Geneseo welcomed candidates running for New York State’s Supreme Court, Senate, Assembly and the Congressional District at a forum on Wednesday Oct. 17 to discuss their respective campaigns.
In the forum’s first segment, NYS Supreme Court candidates voiced their arguments in favor of their bids for election.
Attorney Sean Gleason began by stressing his lifelong dedication to hard work, and presented ideas for cost-saving techniques including trying cases in prisons rather than in courtrooms.
Monroe County Supreme Court Justice Gail Donofrio said her “broad experience” in private practice and as a judge will “benefit both lawyers and litigates” should she be elected.
According to East Rochester, N.Y. Town Justice Scott Odorisi, the position of Supreme Court judge is a “form of community service” because it allows the acting judge to leave a lasting impression on the justice system that affects all citizens.
Incumbent NYS Supreme Court Justice David Michael Barry said to voters that his 11 years as a judge have provided him with sufficient experience to continue fulfilling his duties.
In the second segment, candidates for state senate and assembly presented their cases.
Unopposed senatorial candidate Sen. Patrick Gallivan reminded the audience of his successful last two years in office by highlighting his tax cuts for the middle class and the ethics reforms her put forth.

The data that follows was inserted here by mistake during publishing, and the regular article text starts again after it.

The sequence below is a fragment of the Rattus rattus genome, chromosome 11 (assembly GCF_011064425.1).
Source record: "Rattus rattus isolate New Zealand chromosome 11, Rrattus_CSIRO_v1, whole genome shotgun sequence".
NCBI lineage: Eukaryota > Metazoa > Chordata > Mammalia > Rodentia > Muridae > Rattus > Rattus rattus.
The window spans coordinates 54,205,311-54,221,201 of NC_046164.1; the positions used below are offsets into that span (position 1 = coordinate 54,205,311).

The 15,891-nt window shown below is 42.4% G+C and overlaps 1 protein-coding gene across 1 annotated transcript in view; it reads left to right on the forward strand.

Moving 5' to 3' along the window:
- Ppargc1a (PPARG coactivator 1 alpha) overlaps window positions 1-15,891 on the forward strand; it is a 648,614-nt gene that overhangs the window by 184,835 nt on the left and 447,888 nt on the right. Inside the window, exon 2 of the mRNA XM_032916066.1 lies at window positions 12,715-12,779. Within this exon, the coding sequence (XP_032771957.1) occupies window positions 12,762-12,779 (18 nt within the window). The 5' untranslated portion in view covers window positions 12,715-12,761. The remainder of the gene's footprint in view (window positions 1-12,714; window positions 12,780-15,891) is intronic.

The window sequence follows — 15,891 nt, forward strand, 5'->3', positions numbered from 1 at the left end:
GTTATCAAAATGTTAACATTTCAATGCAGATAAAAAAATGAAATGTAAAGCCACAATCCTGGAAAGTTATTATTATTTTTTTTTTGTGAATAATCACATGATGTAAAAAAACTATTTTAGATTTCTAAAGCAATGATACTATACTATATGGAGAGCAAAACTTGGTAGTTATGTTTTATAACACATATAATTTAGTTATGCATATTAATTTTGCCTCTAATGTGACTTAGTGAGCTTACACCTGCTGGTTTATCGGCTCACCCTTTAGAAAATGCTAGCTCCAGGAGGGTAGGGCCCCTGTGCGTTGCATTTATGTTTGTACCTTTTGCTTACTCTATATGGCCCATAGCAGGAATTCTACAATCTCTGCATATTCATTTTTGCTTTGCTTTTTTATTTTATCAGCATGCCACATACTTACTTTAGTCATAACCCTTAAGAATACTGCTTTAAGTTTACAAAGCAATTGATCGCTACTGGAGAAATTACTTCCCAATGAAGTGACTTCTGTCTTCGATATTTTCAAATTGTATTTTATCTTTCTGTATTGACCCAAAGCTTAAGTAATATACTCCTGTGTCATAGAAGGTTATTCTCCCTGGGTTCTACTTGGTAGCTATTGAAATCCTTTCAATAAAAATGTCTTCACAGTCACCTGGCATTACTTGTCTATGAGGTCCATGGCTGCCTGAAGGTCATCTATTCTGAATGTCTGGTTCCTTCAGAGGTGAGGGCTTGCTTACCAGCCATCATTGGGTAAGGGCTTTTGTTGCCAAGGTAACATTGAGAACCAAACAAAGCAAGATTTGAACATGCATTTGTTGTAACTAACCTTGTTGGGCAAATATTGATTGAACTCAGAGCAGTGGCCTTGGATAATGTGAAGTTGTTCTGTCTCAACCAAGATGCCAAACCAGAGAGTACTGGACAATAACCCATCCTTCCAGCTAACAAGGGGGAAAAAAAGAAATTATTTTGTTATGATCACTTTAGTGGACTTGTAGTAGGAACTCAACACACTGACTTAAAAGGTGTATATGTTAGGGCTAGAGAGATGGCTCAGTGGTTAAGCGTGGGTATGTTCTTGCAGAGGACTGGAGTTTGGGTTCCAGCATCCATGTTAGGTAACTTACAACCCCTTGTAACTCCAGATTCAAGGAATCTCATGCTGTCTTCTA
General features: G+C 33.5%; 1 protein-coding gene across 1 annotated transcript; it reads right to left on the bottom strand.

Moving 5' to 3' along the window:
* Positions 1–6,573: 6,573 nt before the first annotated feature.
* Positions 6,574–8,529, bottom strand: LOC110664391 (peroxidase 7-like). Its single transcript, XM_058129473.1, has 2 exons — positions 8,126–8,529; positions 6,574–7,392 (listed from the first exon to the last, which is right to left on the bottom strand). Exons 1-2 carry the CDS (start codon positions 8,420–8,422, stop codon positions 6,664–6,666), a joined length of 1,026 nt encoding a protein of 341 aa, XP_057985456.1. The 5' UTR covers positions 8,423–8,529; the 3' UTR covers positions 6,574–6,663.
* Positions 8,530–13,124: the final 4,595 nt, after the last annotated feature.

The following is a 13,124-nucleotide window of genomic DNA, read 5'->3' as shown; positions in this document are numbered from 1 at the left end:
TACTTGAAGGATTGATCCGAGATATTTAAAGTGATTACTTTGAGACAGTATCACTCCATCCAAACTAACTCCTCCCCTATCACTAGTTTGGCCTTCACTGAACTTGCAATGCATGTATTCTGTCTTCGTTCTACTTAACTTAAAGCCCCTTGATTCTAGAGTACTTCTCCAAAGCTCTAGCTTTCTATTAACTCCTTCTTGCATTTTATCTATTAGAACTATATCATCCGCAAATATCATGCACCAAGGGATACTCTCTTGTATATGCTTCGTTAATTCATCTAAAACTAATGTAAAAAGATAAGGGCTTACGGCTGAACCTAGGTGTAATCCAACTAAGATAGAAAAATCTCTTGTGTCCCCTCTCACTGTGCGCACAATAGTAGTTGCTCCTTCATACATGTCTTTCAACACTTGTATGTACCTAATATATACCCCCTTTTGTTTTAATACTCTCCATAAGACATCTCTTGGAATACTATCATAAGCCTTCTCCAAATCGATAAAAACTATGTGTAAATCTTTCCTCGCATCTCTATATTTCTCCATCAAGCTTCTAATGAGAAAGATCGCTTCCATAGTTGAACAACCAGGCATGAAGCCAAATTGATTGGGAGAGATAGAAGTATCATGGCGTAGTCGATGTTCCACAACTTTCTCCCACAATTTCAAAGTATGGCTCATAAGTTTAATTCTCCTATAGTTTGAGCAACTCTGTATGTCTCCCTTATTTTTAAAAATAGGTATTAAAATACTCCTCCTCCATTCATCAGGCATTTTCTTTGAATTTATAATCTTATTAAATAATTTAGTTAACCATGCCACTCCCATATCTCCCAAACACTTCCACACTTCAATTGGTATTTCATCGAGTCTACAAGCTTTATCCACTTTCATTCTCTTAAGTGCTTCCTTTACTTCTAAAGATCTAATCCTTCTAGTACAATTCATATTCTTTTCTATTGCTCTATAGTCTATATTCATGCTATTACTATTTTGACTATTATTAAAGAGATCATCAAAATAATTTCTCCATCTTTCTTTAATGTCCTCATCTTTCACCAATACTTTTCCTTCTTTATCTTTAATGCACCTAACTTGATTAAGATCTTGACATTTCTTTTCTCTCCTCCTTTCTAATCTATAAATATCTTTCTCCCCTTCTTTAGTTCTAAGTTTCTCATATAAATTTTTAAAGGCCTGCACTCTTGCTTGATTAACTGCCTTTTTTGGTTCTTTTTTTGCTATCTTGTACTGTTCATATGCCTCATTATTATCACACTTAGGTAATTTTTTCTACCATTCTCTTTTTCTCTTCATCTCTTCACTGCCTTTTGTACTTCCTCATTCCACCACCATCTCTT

Conservative radio host Bill Nojay, candidate for NYS Assembly, said, “We must lower taxes and make tough decisions;.We are not going to get out by fighting, but by acknowledging our problems and making decisions through bipartisan effort.”
Democratic candidate Randy Weaver took the podium, arguing that “maintaining jobs is more important than creating them.”
In regards to higher education, Gallivan said he supports protected funding for schools in the State University of New York system. While Weaver said he agrees, he added that families should plan ahead for price inflation each year. Nojay stressed the importance of sustaining programs that will better prepare college graduates for the job market.
On hydrofracking, Gallivan and Nojay both said that the research should be left to the “professionals,” and that officials should base their decisions on evidence from these professionals. Weaver, however, said he was “not afraid to say [he is] not in favor of it.”
Regarding state immigration reform, the candidates generally agreed with one another, and said that farmers in the region are forced to employ illegal immigrant workers out of necessity.
“Turning farmers into criminals creates a hostile environment for the production of our food,” Nojay said. They said, however, that changes should be made at the federal level.
The forum’s final segment included three candidates running for the position of Livingston County District Attorney.
Republican candidate Steve Sessler declared his dedication to justice, which he defines as a “state of affairs that exists when the guilty will not escape and the innocent will not suffer.”
Incumbent Democratic candidate Greg McCaffrey said that he “understands what clients are going through” because has had the opportunity to defend college clients in the past.
Republican candidate Eric Schiener spoke about his experience as a prosecutor, his dedication, and his “commitment to keeping criminals off the streets.”
Regarding the treatment of college students, Sessler and Schiener agreed that although students are very important to this community, there would be no impartiality in regards to justice.
McCaffrey said, “I understand what it is like to be a college student. Mistakes happen.” He said, however, that he would not be soft on the students.